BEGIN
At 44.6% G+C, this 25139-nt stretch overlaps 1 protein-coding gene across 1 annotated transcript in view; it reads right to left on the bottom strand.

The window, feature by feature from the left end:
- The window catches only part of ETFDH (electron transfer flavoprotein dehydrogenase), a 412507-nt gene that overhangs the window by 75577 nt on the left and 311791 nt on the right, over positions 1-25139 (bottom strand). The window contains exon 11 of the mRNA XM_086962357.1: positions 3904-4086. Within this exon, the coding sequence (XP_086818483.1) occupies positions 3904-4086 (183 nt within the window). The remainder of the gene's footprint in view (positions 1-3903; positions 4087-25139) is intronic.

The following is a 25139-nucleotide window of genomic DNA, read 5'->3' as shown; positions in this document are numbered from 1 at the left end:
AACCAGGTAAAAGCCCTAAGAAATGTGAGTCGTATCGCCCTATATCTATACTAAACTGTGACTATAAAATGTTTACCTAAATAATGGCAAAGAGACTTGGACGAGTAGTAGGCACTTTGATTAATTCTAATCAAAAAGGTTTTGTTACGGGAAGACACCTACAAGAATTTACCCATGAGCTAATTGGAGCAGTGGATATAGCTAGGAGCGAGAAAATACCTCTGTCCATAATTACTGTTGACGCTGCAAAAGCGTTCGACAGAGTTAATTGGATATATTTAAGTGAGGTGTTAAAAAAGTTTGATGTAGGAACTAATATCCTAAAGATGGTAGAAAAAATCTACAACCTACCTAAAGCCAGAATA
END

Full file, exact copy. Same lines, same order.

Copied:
At 44.6% G+C, this 25139-nt stretch overlaps 1 protein-coding gene across 1 annotated transcript in view; it reads right to left on the bottom strand.

The window, feature by feature from the left end:
- The window catches only part of ETFDH (electron transfer flavoprotein dehydrogenase), a 412507-nt gene that overhangs the window by 75577 nt on the left and 311791 nt on the right, over positions 1-25139 (bottom strand). The window contains exon 11 of the mRNA XM_086962357.1: positions 3904-4086. Within this exon, the coding sequence (XP_086818483.1) occupies positions 3904-4086 (183 nt within the window). The remainder of the gene's footprint in view (positions 1-3903; positions 4087-25139) is intronic.

The following is a 25139-nucleotide window of genomic DNA, read 5'->3' as shown; positions in this document are numbered from 1 at the left end:
AACCAGGTAAAAGCCCTAAGAAATGTGAGTCGTATCGCCCTATATCTATACTAAACTGTGACTATAAAATGTTTACCTAAATAATGGCAAAGAGACTTGGACGAGTAGTAGGCACTTTGATTAATTCTAATCAAAAAGGTTTTGTTACGGGAAGACACCTACAAGAATTTACCCATGAGCTAATTGGAGCAGTGGATATAGCTAGGAGCGAGAAAATACCTCTGTCCATAATTACTGTTGACGCTGCAAAAGCGTTCGACAGAGTTAATTGGATATATTTAAGTGAGGTGTTAAAAAAGTTTGATGTAGGAACTAATATCCTAAAGATGGTAGAAAAAATCTACAACCTACCTAAAGCCAGAATA